Visualizing cargo build plans as Gantt charts


#1

Hi there! I wrote a tool to visualize cargo build plans as Gantt charts. Support for build plan output landed as an unstable option in cargo nightly within the last month. I don’t think Gantt charts are the perfect visualization here, but they’re better than any other option I’ve come up with so far. Note that the timing information in the chart is fictional–build actions are assigned a start time purely based on their dependency chain, and all actions are given a “1 second” duration. Also note that cargo build plans are by definition target-specific–they represent the exact set of actions that cargo would run for a specific build.

Try it out and see what you think!


#2

Why not just a DAG and leave off the time intervals? Unless the compiler can provide some sort of cost estimates per node of the plan and/or feedback during build so you can adjust the times to reflect reality as it goes, then, using the Gantt format probably isn’t useful.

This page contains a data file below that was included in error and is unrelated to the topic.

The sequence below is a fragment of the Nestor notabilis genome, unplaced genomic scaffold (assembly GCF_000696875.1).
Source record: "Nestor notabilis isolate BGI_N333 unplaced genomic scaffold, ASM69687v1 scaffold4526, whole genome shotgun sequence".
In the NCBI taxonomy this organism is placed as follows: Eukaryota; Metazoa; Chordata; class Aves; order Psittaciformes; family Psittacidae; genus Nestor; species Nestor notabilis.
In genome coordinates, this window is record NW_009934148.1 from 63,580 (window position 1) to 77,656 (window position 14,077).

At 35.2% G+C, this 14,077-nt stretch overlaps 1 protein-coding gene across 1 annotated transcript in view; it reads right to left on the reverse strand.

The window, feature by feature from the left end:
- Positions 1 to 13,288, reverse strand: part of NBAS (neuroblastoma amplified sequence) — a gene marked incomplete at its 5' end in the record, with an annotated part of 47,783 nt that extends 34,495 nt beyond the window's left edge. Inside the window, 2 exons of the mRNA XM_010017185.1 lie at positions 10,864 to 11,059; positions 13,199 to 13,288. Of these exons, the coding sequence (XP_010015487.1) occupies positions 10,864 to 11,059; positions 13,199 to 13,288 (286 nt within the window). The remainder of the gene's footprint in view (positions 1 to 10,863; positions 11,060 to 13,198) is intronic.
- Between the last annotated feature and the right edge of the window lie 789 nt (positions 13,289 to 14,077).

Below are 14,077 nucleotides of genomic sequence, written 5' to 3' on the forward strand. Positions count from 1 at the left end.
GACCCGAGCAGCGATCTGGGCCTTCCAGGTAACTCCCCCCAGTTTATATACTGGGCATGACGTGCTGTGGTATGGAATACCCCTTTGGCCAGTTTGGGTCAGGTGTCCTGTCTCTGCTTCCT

EDIT: Alternatively, use Cost Factors for the nodes that reflects average relative times gathered for the compiler. For example:

  • Compilation to AST : CF 1
  • AST -> MIR : CF 2
  • Borrow Checking : CF 1.25
  • MIR Optimization : CF 2.25
  • LLIR Generation : CF 0.75
  • LLVM Compilation : CF 3.5
  • LLVM Optimization : CF 5.0
  • LLVM Linking : CF 1.5

Then, make the Gantt nodes time lengths reflect these relative factors.


#3

I tried that first! I wrote a Python script to generate GraphViz dot format and the output was unreadable. I agree that a Gantt chart is not the optimal format here but it’s substantially more readable and gets the gist of the information across.

Also note that not every step in a build plan is compilation–it also includes running build scripts, so getting those estimates right would be hard. It would be a nice addition to be able to get timing information out of cargo and reuse this visualization with actual timing from a build.


#4

Perhaps you could just provide defaults of 1.0 for all steps as a Cost Factor with a configuration file for setting the CF of each type of node (not for a specific plan, but, in general). Then, later, you could possibly use the actual timings of builds over time to automagically adjust the configuration file. Interesting to think about if nothing else.


#5

OK, I got motivated enough to hack cargo to produce profiling output in Chrome’s trace_event format (viewable in chrome://tracing in Chrome) and I wrote a Python script to merge that output into a build plan, and then changed the build plan graphing code to use those timings when available.

The end result is that I was able to produce a version of the sccache build plan Gantt chart with timing info from building it locally on my Linux machine.